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que per alienas tegulas venisse clanculum per impluvium. And of the snake, which we learn, Ter. Phorm. iv. 4. 47. per impluvium decidisse de tegulis. What Dr Lightfoot also observes out of the Talmud upon Mark ii. 4. will, by an alteration only of the preposition which answers to dia, farther vouch for this interpretation. For, as it is there cited, when Rabbi Honna was dead, and his bier could not be carried out through the door, which was too strait and narrow, therefore they thought good to let it down (not through the roof, or through the way of the roof, as the Doctor renders it, but as in dia xg, or dia raxus), by the way, or over the roof, viz. by taking it upon the terrace, and letting it down by the wall that way into the street. We have a passage in A. Gellius x. 15. exactly of the same purport, where it is said, that if any person in chains should make his escape into the house of the Flamen Dialis, he should be forthwith loosed, and that his fetters should be drawn up through the impluvium upon the roof or terrace, and from thence be let down into the highway or the
"When the use then of these phrases, and the fashion of these houses, are rightly considered, there will be no reason to suppose that any breach was actually made in the tegula or xexu, since all that was to be done in the case of the paralytic, was to carry him up to the top of the house, either by forcing their way through the crowd up the stair-case, or else by conveying him over some of the neighbouring terraces, and there, after they had drawn away the s or veil, to let him down along the side of the roof through the opening or impluvium into the midst of the court before Jesus." See another account of this transaction, Paraph. and Comment. 33.
"To most of these houses there is a smaller one annexed, which sometimes rises one story higher than the house, at other times it consists of one or two rooms only, and a terrace; whilst others that are built (as they frequently are) over the porch or gate-way, have (if we except the ground floor, which they have not) all the conveniences that belong to the house. There is a door of communication from them into the gallery of the house, kept open or shut at the discretion of the master of the family, besides another door which opens immediately from a privy stairs down into the porch or street, without giving the least disturbance to the house. Their back-houses, as we may call them, are known by the name of Alee or Oleah, (for the house properly so called is Dar or Beet), and in them strangers are usually lodged and entertained. In them the sons of the family are permitted to keep their concubines; whither likewise the men are wont to retire from the hurry and noise of their families, to be more at leisure for meditation or devotion, besides the use they are at other times put to, in serving for wardrobes and magazines,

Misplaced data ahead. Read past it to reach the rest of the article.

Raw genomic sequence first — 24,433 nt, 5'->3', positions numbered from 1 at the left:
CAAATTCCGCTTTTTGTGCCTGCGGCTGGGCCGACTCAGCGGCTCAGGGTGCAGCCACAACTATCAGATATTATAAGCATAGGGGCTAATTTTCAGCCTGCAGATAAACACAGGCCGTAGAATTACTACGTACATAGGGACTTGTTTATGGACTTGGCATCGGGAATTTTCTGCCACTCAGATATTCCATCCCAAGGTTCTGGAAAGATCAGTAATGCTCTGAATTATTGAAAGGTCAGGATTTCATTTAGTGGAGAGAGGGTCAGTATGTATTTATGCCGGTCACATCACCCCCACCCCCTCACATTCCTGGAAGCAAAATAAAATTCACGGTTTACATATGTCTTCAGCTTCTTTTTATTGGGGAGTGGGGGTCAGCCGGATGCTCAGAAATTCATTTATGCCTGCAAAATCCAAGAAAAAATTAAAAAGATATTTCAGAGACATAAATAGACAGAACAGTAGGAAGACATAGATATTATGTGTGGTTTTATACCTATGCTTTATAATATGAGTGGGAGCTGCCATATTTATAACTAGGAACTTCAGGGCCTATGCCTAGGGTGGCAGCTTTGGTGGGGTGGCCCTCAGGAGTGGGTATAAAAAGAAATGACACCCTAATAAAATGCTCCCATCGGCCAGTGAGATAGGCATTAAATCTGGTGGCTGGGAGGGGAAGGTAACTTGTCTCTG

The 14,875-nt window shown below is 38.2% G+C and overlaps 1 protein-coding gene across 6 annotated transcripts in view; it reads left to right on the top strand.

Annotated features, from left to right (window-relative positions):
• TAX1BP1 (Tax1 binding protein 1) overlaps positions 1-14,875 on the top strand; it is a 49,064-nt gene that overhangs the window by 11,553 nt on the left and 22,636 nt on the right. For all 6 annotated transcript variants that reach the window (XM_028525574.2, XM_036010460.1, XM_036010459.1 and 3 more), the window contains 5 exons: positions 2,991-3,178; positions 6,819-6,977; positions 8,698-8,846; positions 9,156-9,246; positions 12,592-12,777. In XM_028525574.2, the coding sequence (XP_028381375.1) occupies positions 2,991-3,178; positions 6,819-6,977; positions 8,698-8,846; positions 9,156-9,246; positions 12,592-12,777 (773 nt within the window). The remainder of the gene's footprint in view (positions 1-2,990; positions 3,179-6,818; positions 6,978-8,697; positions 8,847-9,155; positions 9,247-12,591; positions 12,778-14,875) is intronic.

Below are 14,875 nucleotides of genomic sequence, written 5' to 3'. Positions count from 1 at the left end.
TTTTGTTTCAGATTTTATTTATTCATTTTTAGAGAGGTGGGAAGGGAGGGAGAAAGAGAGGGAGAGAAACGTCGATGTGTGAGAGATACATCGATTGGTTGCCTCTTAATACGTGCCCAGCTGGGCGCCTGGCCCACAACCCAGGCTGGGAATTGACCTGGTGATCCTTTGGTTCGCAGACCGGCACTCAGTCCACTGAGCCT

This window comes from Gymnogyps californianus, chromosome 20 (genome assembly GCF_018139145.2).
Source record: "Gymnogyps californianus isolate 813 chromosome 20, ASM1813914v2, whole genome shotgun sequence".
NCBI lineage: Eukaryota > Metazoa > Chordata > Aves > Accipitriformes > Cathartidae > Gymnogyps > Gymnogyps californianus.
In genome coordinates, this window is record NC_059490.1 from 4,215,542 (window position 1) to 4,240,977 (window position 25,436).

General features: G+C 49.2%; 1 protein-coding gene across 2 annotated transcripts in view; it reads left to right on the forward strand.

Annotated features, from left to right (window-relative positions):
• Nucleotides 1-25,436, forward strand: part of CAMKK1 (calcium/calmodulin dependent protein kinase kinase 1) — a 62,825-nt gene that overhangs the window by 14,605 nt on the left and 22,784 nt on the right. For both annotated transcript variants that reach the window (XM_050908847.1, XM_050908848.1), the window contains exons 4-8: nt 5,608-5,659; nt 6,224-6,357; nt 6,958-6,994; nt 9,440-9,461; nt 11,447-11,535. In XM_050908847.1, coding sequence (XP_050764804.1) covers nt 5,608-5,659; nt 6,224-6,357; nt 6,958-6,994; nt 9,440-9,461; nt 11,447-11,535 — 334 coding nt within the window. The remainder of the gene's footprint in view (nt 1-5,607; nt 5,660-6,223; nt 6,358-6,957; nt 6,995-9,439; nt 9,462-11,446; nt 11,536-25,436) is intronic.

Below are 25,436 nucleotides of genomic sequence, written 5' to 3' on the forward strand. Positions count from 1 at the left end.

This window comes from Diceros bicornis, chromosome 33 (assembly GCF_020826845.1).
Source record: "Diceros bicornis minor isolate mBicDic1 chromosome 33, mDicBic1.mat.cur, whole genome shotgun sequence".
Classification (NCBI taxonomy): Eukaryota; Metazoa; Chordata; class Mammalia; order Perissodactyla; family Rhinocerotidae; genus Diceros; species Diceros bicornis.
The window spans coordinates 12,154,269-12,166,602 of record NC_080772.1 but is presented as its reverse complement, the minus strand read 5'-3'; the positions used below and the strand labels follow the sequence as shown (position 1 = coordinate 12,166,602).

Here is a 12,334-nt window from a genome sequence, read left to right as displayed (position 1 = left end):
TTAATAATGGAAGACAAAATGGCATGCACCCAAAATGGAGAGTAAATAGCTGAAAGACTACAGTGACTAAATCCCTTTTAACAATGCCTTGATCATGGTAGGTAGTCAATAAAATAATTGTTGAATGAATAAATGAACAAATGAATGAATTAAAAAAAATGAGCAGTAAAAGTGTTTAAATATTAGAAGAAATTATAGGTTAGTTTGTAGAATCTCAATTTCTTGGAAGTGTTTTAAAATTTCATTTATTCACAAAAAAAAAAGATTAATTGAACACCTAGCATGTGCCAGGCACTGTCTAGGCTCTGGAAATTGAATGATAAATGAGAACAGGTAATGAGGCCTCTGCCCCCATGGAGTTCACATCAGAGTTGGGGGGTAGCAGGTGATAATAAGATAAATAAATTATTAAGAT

"The y of the Holy Scriptures being literally the same appellation with the Arabic Oleah, is accordingly so rendered in the Arabic version. We may suppose it then to have been a structure of the like contrivance. The little chamber, consequently, that was built by the Shunamite for Elisha, 2 Kings iv. 10. whither, as the text instructs us, he retired at his pleasure, without breaking in upon the private affairs of the family, or being in his turn interrupted in his devotions; the summer chamber of Eglon, which, in the same manner with these, seems to have had privy stairs belonging to it, through which Ehud escaped, after he had revenged Israel upon the king of Moab, Judg. iii. 20.; the chamber over the gate, whither for the greater privacy king David withdrew himself to weep for Absalom, 2 Sam. Xviii. 33.; and that upon whose terrace Ahaz for the same reason erected his altars, 2 Kings xxiii. 12.; the inner chamber likewise, (or, as it is better expressed in the original, 2 Kings ix. 2. a chamber within a chamber) where the young man the prophet anointed Jehu, seem to have been all of them structures of the like nature and contrivance with these alees.
"Besides, as by or by in the Hebrew text, and olee in the Arabic version, are expressed by view in the LXX. it may be presumed that the same word gwo, where it occurs in the New Testament, implieth the same thing. The upper chamber, therefore, or go where Tabitha was laid after her death, Acts ix. 36. and where Eutychus also fell down from the third loft, Acts xx. 8, 9. were so many back-houses or olees, as they are indeed so called in the Arabic version.